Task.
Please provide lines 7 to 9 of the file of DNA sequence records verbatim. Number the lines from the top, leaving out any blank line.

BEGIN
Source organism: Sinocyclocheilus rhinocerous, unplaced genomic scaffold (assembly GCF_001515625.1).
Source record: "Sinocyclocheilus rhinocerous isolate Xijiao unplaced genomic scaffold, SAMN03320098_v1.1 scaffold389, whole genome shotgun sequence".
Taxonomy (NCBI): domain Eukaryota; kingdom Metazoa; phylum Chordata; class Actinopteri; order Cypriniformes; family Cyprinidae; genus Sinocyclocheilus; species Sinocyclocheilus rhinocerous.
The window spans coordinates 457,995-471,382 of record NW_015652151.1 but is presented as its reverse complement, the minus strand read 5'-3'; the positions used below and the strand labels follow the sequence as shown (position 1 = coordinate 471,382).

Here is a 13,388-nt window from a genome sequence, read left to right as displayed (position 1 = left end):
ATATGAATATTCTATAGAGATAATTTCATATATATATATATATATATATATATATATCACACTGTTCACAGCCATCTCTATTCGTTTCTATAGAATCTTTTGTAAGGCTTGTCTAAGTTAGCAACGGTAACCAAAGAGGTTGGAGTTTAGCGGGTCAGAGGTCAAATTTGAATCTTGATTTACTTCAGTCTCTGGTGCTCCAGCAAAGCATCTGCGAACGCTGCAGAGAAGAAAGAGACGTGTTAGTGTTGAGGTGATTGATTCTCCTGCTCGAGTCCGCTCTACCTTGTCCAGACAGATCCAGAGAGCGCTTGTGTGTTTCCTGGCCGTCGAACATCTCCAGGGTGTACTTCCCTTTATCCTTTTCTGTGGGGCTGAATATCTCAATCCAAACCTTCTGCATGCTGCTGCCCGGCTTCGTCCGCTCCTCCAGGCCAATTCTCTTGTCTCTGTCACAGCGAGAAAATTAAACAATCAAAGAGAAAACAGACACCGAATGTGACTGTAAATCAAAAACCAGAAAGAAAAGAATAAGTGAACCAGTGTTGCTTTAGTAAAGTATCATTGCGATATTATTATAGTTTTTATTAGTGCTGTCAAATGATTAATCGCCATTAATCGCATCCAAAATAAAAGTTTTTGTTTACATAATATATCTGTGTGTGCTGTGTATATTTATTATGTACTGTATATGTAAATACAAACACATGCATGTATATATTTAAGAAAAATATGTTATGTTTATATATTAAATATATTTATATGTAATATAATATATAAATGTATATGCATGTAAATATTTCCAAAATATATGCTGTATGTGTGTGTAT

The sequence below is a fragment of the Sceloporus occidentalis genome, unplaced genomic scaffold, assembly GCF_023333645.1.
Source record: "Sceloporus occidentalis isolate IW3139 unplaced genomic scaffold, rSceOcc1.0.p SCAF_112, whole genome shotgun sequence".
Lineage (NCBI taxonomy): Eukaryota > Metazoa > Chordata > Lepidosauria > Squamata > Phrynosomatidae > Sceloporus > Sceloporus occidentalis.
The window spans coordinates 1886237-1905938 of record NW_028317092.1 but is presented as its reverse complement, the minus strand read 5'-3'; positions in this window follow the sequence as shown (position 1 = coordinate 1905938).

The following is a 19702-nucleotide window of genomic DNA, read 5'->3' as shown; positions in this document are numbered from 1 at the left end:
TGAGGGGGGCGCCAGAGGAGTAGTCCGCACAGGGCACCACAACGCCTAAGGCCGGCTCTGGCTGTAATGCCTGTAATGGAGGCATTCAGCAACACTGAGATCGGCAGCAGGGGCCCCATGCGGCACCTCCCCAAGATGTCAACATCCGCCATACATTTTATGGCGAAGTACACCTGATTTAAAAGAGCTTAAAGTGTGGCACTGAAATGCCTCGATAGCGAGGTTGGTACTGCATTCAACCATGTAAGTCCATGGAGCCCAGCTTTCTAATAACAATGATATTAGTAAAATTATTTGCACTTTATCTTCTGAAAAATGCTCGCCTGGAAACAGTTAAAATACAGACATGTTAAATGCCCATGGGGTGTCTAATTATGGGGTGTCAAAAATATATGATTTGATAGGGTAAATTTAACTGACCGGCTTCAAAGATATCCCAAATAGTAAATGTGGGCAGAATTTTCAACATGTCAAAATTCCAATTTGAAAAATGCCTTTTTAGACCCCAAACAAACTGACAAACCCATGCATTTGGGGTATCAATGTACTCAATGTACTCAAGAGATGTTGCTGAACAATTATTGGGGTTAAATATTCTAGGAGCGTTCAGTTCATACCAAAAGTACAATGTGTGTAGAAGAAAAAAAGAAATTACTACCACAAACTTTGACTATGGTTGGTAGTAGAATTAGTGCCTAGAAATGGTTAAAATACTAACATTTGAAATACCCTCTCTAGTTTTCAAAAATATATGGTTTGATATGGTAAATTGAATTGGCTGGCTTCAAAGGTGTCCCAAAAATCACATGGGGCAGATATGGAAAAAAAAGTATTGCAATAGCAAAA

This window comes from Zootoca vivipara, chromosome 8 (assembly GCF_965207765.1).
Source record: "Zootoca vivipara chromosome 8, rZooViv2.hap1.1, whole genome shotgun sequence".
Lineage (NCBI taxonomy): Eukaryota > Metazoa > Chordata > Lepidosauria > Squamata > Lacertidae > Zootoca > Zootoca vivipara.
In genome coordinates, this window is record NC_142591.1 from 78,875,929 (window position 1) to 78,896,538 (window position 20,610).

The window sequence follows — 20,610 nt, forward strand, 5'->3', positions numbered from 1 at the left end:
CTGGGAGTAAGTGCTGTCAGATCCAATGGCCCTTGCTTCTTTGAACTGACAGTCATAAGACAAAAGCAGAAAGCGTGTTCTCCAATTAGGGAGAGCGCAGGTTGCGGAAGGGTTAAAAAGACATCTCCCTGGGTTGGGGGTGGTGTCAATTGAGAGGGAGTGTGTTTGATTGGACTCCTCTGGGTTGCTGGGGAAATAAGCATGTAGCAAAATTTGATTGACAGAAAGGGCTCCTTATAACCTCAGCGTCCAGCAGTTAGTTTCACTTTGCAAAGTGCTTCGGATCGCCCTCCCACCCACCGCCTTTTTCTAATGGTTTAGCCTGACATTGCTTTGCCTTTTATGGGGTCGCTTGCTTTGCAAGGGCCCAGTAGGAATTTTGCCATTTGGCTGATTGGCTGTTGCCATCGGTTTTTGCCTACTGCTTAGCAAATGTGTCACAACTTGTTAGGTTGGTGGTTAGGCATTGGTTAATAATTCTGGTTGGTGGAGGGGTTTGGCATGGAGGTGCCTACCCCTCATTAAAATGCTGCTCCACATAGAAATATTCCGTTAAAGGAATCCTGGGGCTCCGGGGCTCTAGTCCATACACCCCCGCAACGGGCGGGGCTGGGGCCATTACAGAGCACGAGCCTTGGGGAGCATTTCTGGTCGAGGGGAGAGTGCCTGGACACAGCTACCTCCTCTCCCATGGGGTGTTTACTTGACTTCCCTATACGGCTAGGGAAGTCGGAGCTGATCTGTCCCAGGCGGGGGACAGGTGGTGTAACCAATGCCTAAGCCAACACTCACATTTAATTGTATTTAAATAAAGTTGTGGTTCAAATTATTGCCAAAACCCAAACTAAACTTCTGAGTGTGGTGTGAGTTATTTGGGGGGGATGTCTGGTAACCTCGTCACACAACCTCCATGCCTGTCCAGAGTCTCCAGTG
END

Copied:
The sequence below is a fragment of the Sceloporus occidentalis genome, unplaced genomic scaffold, assembly GCF_023333645.1.
Source record: "Sceloporus occidentalis isolate IW3139 unplaced genomic scaffold, rSceOcc1.0.p SCAF_112, whole genome shotgun sequence".
Lineage (NCBI taxonomy): Eukaryota > Metazoa > Chordata > Lepidosauria > Squamata > Phrynosomatidae > Sceloporus > Sceloporus occidentalis.